Using his trademark mix of erudition and dry humor, Bill Nye the Science Guy urged a standing-room-only Occidental College crowd to change the world by helping to develop new solutions to global warming in his April 10 Phi Beta Kappa lecture.
"The evidence that the earth is warming is overwhelming - overwhelming," said Nye, citing a wide range of scientific data during a passionate and entertaining presentation before a packed Alumni Auditorium. The impact of a rapidly growing world population on Earth's remarkably thin atmosphere - what Carl Sagan likened to a coat of varnish on a classroom globe - "has changed everything," Nye said.
Ancient air samples trapped in polar ice, decades of measurements of the temperature of surface ocean waters, the retreat of glaciers and the polar ice caps, data from volcanic eruptions - all point to the inescapable conclusion that the Earth's atmosphere is warming, said Nye, a Cornell-trained mechanical engineer who wore a bow tie but traded his on-camera white lab coat for a dark suit.
As a result, "we've got to do more with less," said the Emmy-winning science educator, offering a number of examples where the rising generation could change the world for the better. "If you guys could design a better battery for electric cars, you will change the world - and get rich. Crazy rich. You will crush Bill Gates. So please get that done."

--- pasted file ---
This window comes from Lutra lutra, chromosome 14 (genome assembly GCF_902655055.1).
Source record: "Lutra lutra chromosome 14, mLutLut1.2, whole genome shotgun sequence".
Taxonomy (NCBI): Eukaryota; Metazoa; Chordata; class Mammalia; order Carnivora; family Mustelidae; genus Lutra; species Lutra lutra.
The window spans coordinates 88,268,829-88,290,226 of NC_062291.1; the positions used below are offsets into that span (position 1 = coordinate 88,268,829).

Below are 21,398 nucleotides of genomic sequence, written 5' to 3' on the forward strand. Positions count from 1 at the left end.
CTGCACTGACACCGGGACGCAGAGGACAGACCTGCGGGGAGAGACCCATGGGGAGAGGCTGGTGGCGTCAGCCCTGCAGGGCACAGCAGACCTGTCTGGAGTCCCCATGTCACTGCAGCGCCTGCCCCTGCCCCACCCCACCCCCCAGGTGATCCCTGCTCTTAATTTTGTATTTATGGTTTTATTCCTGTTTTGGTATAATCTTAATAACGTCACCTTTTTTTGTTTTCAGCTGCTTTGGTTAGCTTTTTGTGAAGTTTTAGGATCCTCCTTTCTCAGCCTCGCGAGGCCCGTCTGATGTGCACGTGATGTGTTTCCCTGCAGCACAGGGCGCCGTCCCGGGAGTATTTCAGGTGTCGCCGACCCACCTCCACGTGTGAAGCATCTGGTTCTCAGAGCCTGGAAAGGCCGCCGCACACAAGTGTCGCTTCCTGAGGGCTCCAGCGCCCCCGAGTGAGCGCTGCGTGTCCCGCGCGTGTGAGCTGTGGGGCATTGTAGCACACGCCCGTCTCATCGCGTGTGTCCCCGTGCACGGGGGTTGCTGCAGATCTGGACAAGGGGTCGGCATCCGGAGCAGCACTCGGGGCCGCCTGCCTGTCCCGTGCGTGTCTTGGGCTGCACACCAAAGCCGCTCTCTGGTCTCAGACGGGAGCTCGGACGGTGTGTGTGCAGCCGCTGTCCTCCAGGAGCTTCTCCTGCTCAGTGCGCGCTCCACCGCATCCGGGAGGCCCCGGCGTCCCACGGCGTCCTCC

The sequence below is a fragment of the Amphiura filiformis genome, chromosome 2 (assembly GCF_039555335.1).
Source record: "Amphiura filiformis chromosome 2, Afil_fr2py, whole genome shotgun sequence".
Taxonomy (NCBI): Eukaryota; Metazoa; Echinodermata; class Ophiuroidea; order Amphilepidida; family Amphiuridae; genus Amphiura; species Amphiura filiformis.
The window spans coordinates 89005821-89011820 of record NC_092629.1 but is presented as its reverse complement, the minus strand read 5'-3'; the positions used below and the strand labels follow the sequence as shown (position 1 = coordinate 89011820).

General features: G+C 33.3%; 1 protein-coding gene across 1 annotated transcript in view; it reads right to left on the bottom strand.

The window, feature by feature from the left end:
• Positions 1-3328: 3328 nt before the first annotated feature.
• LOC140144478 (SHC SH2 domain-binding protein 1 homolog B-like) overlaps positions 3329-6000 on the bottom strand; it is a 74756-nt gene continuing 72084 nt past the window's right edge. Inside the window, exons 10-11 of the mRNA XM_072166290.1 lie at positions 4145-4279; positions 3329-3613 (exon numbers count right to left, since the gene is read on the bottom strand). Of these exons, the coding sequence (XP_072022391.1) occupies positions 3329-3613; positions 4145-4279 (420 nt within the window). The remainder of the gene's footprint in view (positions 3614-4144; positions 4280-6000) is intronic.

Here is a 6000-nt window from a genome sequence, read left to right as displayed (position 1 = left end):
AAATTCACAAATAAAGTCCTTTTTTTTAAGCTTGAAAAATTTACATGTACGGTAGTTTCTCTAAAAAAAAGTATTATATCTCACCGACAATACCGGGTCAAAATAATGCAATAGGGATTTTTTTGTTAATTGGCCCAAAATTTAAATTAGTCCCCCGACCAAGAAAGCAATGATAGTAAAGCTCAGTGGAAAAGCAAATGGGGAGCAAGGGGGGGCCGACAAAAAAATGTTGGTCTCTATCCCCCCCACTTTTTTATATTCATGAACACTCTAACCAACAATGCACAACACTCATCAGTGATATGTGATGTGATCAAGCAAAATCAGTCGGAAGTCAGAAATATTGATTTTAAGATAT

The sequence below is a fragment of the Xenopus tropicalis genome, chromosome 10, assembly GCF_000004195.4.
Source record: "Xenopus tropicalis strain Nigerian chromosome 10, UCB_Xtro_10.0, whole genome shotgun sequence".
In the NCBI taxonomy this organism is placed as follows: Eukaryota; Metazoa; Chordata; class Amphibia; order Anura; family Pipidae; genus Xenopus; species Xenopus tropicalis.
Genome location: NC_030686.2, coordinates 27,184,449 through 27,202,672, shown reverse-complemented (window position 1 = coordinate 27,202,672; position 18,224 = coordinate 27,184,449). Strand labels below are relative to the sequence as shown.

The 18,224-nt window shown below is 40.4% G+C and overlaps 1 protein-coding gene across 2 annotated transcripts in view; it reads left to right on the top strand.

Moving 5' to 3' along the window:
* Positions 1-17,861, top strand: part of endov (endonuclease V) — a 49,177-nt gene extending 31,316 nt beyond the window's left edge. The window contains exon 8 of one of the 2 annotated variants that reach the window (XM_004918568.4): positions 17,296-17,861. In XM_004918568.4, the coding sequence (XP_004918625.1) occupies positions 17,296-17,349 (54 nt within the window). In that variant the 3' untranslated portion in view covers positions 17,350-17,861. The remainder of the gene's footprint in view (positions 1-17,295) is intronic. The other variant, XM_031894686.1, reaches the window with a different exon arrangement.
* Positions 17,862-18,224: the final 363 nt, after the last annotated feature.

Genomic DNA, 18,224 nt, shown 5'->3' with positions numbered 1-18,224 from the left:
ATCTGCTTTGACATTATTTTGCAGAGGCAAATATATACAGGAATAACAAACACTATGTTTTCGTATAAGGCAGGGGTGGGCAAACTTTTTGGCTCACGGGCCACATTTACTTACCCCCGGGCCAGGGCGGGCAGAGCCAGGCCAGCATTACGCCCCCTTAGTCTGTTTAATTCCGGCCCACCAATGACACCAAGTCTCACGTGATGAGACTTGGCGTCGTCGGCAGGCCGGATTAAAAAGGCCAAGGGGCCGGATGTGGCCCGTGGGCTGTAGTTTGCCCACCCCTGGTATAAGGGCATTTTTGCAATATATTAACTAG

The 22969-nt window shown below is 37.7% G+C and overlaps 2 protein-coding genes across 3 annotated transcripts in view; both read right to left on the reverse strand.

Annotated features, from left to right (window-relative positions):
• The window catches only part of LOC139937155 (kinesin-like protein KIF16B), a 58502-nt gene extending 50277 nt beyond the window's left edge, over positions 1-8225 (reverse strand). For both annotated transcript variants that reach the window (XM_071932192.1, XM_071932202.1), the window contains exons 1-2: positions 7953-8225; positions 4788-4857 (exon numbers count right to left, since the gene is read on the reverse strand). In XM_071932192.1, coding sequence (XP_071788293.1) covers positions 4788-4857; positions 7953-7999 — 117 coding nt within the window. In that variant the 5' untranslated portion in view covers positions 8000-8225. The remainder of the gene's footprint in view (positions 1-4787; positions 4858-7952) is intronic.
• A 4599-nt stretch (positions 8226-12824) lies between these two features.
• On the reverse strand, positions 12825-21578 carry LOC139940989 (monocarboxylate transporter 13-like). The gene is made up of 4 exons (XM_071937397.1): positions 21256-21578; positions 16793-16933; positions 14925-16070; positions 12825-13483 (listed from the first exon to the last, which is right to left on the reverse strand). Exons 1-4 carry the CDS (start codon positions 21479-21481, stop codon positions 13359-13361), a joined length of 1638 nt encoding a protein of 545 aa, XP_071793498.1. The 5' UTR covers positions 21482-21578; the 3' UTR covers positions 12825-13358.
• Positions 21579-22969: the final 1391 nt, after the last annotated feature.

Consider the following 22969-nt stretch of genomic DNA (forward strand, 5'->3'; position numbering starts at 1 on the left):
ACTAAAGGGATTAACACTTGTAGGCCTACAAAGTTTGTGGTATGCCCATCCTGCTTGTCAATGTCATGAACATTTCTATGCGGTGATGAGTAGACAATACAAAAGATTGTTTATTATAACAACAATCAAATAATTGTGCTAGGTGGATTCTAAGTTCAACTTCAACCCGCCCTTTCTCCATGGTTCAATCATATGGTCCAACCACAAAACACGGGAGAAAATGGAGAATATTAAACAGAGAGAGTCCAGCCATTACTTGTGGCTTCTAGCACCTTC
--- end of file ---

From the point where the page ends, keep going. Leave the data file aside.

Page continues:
Flashing a photo of a McDonald's price list that offers hamburgers for 49 cents and salads for $4.99, Nye cited the dramatic difference as an opportunity to change the world through policy-making. "Somehow we accidentally made it cheaper to raise beef than raise a salad," he said. "This isn't a science or engineering problem, this is a human interaction problem. I want you to fix it. This weekend would be nice."
As always, Nye leavened his message with humor. Speaking to an audience that included fifth graders and septuagenarians, he made algebra jokes, discussed how bees fly and how sundials work, dissected the aesthetics of wind turbines, made fun of professors who use laser pointers, and emphasized the importance of good aim in space exploration - digressions that always managed to circle back to his main point.
"We have to change the world," he said.
Nye's talk was presented by the annual Occidental College Phi Beta Kappa Speakers Series, underwritten by the Ruenitz Trust Endowment. Previous speakers have included social critic Jonathan Kozol, philosopher Judith Butler, and medical activist Paul Farmer.